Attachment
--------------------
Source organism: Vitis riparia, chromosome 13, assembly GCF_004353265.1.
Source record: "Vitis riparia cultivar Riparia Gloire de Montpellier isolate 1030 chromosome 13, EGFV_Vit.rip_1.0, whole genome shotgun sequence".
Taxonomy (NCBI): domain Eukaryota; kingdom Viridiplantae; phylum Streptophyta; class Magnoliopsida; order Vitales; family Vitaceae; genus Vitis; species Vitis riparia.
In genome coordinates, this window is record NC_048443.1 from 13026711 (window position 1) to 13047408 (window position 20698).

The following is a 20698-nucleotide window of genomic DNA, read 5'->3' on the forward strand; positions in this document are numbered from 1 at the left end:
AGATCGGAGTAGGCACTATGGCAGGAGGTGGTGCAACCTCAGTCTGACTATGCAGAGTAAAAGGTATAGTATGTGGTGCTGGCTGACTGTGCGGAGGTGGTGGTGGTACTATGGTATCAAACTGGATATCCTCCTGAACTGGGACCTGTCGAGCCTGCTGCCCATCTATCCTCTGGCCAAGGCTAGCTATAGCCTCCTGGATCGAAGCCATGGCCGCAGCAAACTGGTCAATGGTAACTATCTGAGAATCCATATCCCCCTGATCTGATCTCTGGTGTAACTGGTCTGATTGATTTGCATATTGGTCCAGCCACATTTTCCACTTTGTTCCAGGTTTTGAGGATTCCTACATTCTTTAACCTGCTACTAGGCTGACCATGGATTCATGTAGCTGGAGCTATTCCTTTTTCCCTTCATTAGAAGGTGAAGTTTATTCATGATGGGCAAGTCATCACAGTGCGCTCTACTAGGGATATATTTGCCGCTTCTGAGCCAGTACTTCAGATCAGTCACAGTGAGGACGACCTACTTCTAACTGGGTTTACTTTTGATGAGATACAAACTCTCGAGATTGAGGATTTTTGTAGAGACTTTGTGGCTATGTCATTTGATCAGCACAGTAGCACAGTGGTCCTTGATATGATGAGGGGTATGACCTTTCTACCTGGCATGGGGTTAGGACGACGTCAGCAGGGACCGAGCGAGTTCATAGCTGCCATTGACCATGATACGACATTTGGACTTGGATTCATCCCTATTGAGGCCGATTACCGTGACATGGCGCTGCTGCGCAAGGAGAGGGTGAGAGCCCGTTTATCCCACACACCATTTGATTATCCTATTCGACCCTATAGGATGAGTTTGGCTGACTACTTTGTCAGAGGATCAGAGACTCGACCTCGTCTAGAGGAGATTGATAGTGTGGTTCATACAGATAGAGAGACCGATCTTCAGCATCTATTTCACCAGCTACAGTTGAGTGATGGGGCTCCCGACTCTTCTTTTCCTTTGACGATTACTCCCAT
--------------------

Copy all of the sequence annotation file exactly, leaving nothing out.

Source organism: Vitis riparia, chromosome 13, assembly GCF_004353265.1.
Source record: "Vitis riparia cultivar Riparia Gloire de Montpellier isolate 1030 chromosome 13, EGFV_Vit.rip_1.0, whole genome shotgun sequence".
Taxonomy (NCBI): domain Eukaryota; kingdom Viridiplantae; phylum Streptophyta; class Magnoliopsida; order Vitales; family Vitaceae; genus Vitis; species Vitis riparia.
In genome coordinates, this window is record NC_048443.1 from 13026711 (window position 1) to 13047408 (window position 20698).

The following is a 20698-nucleotide window of genomic DNA, read 5'->3' on the forward strand; positions in this document are numbered from 1 at the left end:
AGATCGGAGTAGGCACTATGGCAGGAGGTGGTGCAACCTCAGTCTGACTATGCAGAGTAAAAGGTATAGTATGTGGTGCTGGCTGACTGTGCGGAGGTGGTGGTGGTACTATGGTATCAAACTGGATATCCTCCTGAACTGGGACCTGTCGAGCCTGCTGCCCATCTATCCTCTGGCCAAGGCTAGCTATAGCCTCCTGGATCGAAGCCATGGCCGCAGCAAACTGGTCAATGGTAACTATCTGAGAATCCATATCCCCCTGATCTGATCTCTGGTGTAACTGGTCTGATTGATTTGCATATTGGTCCAGCCACATTTTCCACTTTGTTCCAGGTTTTGAGGATTCCTACATTCTTTAACCTGCTACTAGGCTGACCATGGATTCATGTAGCTGGAGCTATTCCTTTTTCCCTTCATTAGAAGGTGAAGTTTATTCATGATGGGCAAGTCATCACAGTGCGCTCTACTAGGGATATATTTGCCGCTTCTGAGCCAGTACTTCAGATCAGTCACAGTGAGGACGACCTACTTCTAACTGGGTTTACTTTTGATGAGATACAAACTCTCGAGATTGAGGATTTTTGTAGAGACTTTGTGGCTATGTCATTTGATCAGCACAGTAGCACAGTGGTCCTTGATATGATGAGGGGTATGACCTTTCTACCTGGCATGGGGTTAGGACGACGTCAGCAGGGACCGAGCGAGTTCATAGCTGCCATTGACCATGATACGACATTTGGACTTGGATTCATCCCTATTGAGGCCGATTACCGTGACATGGCGCTGCTGCGCAAGGAGAGGGTGAGAGCCCGTTTATCCCACACACCATTTGATTATCCTATTCGACCCTATAGGATGAGTTTGGCTGACTACTTTGTCAGAGGATCAGAGACTCGACCTCGTCTAGAGGAGATTGATAGTGTGGTTCATACAGATAGAGAGACCGATCTTCAGCATCTATTTCACCAGCTACAGTTGAGTGATGGGGCTCCCGACTCTTCTTTTCCTTTGACGATTACTCCCAT